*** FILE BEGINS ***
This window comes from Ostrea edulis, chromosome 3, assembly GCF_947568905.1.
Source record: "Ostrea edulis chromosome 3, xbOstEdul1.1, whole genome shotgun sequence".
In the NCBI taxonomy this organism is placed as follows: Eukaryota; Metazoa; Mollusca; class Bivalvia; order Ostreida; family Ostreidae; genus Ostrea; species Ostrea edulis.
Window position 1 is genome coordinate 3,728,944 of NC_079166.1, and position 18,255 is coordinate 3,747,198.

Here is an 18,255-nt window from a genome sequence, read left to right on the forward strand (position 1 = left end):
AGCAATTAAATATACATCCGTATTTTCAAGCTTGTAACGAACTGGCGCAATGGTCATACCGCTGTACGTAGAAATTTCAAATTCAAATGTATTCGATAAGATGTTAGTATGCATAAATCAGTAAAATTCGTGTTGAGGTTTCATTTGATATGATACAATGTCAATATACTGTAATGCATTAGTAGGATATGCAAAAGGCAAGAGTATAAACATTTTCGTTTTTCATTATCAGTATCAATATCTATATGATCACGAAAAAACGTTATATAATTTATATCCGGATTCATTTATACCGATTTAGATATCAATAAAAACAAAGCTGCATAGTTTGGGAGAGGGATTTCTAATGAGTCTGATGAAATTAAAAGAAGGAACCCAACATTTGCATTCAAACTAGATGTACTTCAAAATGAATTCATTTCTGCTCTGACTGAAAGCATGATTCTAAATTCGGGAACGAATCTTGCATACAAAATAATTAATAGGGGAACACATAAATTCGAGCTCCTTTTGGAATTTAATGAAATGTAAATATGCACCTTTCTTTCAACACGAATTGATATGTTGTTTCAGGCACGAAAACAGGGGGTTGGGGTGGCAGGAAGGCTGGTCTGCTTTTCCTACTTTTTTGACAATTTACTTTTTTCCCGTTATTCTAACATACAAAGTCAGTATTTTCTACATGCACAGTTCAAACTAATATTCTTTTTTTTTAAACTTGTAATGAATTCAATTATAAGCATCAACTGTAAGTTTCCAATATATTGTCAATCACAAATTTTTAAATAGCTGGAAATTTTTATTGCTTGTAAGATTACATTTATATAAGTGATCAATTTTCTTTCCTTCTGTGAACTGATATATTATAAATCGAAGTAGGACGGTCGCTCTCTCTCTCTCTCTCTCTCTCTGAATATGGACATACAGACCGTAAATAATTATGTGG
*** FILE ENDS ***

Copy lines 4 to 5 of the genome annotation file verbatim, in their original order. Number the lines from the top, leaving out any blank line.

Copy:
Window position 1 is genome coordinate 3,728,944 of NC_079166.1, and position 18,255 is coordinate 3,747,198.

Here is an 18,255-nt window from a genome sequence, read left to right on the forward strand (position 1 = left end):